Convicting traffickers

You might be wondering why girls and their families don’t file cases with the police or speak out in their communities about cases of trafficking. Border monitoring analysis done by one of our program partners, Tiny Hands Nepal, helps us to understand why. The highest reason reported is because the trafficker is a member of their community. Nepali people are very trusting and timid so when the trafficker is from their community, they don’t know what to do so remain silent. The second highest reason why incidents are often not reported is because of the reputation that the victim will have in their community. There is a stigma attached to girls and women who have fallen victim to traffickers or trafficking. They are often shut out of their homes and communities and left with an uncertain and unsafe future.

Interceptions are incredibly important in the fight against human trafficking and are saving girls before they are trafficked and lost forever. Convictions of traffickers in the court system save many more lives. Our partners, Tiny Hands Nepal and 3 Angels Nepal, work hard to file cases against traffickers and see them through to convictions and lengthy jail sentences. Currently there are many cases being fought in court with many traffickers convicted of trafficking and being sentenced. Everyday, we see the enormousness of this horrific violation of human rights yet there are also incredible wins in the fight against human trafficking.

 

INTERCEPT A GIRL AT THE BORDER | NEPAL | STOP HUMAN TRAFFICKING

False Job Overseas

With the pretext of a better job opportunity in Israel, Yoona (name changed) was being lured by a pimp. She was asked to take out a loan of Rs. ten lakh (USD 8,500) from a local cooperative. However, there is no legal provision for foreign employment in Israel for Nepalese women.




INTERCEPT A GIRL AT THE BORDER | NEPAL | STOP HUMAN TRAFFICKING

Lies, Tricks, and False Promises

Twelve Nepali girls were being trafficked to India with false promise of jobs. When all of these girls were intercepted and investigated about their travel plans, it was found that they were all tricked for fake job offers. They were falsely told that they would be performing dances in events and programs of rich people in India for which they would be receiving money.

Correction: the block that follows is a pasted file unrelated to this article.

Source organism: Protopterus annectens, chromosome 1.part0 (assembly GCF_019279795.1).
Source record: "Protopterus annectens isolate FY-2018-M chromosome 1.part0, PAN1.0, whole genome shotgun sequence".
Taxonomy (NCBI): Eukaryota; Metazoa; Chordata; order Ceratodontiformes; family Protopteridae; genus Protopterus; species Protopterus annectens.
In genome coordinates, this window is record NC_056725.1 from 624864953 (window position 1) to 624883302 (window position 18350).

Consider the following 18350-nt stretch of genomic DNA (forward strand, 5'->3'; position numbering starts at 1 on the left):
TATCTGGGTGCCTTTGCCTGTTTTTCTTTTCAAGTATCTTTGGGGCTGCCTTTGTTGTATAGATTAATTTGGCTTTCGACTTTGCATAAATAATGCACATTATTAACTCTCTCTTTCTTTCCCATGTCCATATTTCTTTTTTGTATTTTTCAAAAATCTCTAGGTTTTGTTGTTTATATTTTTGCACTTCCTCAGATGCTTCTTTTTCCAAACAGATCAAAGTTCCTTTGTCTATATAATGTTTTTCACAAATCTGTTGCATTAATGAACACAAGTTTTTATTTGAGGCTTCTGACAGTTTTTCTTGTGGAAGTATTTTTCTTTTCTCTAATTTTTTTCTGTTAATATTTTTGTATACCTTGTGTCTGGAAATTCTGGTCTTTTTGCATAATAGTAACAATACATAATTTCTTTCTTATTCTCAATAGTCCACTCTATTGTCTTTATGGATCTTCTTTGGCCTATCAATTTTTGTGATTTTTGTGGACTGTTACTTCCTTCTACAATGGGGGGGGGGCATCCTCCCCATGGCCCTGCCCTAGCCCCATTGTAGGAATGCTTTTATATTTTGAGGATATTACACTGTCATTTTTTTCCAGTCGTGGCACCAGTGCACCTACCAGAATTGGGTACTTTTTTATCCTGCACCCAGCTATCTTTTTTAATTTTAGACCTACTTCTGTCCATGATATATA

INTERCEPT A GIRL AT THE BORDER | NEPAL | STOP HUMAN TRAFFICKING

Timely Interception

Tanuja (name changed for protection and privacy), 19, lost her father when she was younger. Before her father died, he took a loan from the bank to build them a house. However, they were left with a huge financial burden after her father died, and without any other source of income. Things got worse when her uncle cheated them and transferred the ownership of the house under his name, and Tanuja and her mom where forced out of the house.




INTERCEPT A GIRL AT THE BORDER | NEPAL | STOP HUMAN TRAFFICKING

Team Intercepts Three Females at Border

Recently, three female victims, Sakshi* (18), Maya* (21), and Bimala* (17), were intercepted by our team as they attempted to cross the border into India. These three women had been working as servers at a guesthouse in South Asia.




INTERCEPT A GIRL AT THE BORDER | NEPAL | STOP HUMAN TRAFFICKING

Six Girls Intercepted, Trafficker Convicted

Six young girls, all appearing nervous and restless, were found in a cart about to cross the border. Seeing several red flags on their travel plans, they were taken aside for further inquiry.




INTERCEPT A GIRL AT THE BORDER | NEPAL | STOP HUMAN TRAFFICKING

Pimped by Her Cousin

Maya (name changed for protection and privacy) is 23 and works in a hotel as a cleaner. Things were going well for her until a fateful encounter with her cousin.